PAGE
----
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Solution

The correct solution was found by Joseph DeVincentis and Philippe Fondanaiche.

The first three submitters all suggested that 8 was the answer. In fact, it is 9. DeVincentis found the 9 and wrote a program based on an exhaustive backtracking search to find all examples.

Here are the points:

{{0, 0}, {0, 1}, {1, 2}, {1, 0}, {2, 2}, {0, 4}, {3, 4}, {2, 1}, {4, 4}, {4, 0}}

Note that the nine squared distances here are {1, 2, 4, 5, 8, 9, 10, 13, 16}, which are the first nine sums of two squares. This problem, originally due to Gordon Hamilton, has been well studied, including a mention on a recent New York Times blog.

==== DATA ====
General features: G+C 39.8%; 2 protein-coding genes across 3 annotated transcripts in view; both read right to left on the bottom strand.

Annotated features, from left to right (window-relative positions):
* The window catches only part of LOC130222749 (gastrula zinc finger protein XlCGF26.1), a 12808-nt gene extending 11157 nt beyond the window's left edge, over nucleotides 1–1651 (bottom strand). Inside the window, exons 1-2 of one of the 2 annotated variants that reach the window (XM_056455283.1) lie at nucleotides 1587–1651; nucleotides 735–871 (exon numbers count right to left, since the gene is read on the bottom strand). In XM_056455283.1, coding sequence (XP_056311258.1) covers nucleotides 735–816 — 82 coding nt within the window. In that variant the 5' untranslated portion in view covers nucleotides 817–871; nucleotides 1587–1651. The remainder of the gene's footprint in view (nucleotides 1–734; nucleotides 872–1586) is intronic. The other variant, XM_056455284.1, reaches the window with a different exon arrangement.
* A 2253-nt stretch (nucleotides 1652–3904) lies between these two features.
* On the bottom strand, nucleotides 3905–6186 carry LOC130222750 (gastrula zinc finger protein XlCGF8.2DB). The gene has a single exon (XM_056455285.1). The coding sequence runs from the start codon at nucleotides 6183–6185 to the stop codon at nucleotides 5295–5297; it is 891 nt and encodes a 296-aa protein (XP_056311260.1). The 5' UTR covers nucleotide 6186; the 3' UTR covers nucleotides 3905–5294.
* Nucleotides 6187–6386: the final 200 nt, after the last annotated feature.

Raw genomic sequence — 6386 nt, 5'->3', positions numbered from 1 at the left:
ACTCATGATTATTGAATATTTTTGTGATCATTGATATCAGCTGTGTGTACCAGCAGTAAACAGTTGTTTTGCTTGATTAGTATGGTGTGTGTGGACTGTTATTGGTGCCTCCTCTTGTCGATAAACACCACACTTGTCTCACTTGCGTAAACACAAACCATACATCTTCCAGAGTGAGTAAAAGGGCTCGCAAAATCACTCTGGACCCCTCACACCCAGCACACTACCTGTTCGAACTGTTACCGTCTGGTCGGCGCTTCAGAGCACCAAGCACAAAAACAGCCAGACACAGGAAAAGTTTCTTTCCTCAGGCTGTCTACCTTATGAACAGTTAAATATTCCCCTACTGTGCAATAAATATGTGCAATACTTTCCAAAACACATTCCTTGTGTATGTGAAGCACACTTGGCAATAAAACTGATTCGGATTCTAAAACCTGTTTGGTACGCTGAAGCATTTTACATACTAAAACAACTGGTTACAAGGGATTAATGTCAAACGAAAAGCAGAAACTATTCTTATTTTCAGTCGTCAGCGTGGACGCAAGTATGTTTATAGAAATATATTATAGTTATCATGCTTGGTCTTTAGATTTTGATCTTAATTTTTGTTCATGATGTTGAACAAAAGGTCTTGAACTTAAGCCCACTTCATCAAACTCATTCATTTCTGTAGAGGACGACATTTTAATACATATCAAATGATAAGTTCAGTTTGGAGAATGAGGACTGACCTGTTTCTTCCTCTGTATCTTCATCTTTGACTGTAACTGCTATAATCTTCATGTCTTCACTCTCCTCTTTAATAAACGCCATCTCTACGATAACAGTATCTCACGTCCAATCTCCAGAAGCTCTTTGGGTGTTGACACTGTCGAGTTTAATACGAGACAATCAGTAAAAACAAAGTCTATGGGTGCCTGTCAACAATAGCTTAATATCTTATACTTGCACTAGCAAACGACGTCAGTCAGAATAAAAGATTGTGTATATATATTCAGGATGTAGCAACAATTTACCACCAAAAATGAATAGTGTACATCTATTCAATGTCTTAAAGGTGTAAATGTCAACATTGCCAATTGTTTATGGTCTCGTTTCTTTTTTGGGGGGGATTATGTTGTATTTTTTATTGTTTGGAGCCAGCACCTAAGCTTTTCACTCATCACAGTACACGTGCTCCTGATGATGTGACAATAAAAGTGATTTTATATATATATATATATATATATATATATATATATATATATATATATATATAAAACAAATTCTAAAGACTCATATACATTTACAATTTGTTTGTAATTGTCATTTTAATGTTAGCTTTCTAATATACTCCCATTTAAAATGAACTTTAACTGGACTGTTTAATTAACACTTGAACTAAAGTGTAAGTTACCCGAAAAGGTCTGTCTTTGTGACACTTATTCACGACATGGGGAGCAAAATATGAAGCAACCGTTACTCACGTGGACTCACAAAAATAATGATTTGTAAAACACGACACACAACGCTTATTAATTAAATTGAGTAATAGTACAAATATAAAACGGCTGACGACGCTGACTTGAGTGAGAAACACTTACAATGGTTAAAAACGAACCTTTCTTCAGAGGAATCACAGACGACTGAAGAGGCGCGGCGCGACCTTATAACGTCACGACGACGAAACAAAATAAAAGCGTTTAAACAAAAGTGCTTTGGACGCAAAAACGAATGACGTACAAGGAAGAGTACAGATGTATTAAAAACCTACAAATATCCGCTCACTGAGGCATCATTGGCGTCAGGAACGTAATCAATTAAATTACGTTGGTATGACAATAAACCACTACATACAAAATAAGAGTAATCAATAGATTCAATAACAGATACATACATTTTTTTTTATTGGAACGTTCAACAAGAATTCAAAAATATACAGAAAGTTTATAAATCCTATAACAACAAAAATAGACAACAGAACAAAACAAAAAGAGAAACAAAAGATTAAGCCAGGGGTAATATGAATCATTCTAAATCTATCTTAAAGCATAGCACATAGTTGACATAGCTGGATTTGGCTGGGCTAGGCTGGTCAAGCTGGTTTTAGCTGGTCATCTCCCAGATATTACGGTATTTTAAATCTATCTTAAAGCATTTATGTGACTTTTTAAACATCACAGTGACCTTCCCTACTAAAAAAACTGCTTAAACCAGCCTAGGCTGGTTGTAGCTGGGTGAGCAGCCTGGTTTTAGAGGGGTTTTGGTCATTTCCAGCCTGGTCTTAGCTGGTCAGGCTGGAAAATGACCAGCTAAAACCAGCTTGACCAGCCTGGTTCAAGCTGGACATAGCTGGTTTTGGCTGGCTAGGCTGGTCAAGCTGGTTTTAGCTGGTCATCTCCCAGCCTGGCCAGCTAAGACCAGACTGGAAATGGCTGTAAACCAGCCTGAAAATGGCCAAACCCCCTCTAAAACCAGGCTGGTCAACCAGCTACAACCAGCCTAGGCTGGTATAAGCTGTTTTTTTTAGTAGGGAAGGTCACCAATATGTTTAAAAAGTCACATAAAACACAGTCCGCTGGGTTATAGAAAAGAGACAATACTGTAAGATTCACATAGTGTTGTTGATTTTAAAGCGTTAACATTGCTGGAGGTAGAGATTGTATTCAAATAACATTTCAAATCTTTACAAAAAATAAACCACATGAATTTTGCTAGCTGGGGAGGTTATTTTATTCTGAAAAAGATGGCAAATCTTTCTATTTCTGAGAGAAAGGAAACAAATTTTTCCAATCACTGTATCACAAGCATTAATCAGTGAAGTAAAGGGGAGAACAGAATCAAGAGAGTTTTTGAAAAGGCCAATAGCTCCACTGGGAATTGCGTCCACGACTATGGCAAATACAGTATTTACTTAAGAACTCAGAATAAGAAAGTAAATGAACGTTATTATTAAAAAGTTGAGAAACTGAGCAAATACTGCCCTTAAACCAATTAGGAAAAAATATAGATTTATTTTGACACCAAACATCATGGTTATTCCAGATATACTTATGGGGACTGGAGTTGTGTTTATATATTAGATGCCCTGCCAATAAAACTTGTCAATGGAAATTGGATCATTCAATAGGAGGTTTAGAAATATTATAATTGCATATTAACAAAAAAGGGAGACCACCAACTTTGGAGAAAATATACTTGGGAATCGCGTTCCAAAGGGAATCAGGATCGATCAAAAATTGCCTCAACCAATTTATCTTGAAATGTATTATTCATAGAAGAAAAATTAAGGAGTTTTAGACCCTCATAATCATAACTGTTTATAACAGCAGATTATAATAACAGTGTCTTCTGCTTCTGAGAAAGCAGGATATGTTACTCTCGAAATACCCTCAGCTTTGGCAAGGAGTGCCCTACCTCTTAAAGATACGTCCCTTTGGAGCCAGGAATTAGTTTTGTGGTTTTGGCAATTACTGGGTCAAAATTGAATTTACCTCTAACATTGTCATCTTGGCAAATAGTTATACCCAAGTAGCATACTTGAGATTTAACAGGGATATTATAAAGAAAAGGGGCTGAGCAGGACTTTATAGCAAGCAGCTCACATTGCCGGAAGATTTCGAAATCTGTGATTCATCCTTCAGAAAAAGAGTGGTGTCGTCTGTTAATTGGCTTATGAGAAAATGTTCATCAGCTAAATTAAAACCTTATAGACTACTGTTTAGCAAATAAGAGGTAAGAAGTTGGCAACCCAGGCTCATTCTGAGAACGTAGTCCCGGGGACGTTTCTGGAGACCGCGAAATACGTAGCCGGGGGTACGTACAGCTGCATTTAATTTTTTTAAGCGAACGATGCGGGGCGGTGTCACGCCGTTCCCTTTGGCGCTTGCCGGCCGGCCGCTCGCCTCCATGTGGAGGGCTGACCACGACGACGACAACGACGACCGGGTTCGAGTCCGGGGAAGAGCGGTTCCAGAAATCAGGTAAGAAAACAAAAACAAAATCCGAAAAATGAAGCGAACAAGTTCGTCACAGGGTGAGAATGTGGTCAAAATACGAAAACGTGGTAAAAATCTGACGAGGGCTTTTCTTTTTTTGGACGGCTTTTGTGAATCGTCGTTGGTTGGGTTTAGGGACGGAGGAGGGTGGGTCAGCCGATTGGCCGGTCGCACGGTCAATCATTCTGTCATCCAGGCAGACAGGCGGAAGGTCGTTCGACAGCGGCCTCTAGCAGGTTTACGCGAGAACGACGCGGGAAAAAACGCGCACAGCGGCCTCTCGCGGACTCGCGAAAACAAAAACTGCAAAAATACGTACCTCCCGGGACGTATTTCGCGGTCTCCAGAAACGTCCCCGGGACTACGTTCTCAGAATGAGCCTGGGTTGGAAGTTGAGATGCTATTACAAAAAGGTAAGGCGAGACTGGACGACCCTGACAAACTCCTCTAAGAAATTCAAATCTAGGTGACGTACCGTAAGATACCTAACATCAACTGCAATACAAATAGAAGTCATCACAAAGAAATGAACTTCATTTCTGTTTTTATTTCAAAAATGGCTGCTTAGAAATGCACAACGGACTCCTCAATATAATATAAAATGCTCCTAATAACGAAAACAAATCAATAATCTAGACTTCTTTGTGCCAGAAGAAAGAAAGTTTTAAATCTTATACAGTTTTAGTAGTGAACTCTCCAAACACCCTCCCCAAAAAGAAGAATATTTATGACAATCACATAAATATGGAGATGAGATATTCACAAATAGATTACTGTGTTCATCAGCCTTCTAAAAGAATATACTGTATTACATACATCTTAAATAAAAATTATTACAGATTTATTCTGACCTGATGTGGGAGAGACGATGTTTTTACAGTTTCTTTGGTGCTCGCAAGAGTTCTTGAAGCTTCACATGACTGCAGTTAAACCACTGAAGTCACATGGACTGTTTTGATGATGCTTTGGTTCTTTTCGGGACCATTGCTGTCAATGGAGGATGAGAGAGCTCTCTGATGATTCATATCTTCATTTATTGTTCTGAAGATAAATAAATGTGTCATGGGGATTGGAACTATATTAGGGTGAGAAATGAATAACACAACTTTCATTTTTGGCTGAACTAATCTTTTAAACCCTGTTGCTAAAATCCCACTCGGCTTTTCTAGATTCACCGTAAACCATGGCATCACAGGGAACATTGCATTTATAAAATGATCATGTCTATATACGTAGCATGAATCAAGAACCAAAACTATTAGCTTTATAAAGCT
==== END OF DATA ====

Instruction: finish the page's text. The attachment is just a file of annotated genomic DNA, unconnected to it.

Prior to my posting, the best known results were up to 9 × 9. But DeVincentis's work extended this to 12 × 12. Here are images of optimal examples for all cases up to 12 × 12 also available at the first link above, to the On-Line Encyclopedia of Integer Sequences®:

[Back to Problem 1215]

© Copyright 2015 Stan Wagon. Reproduced with permission.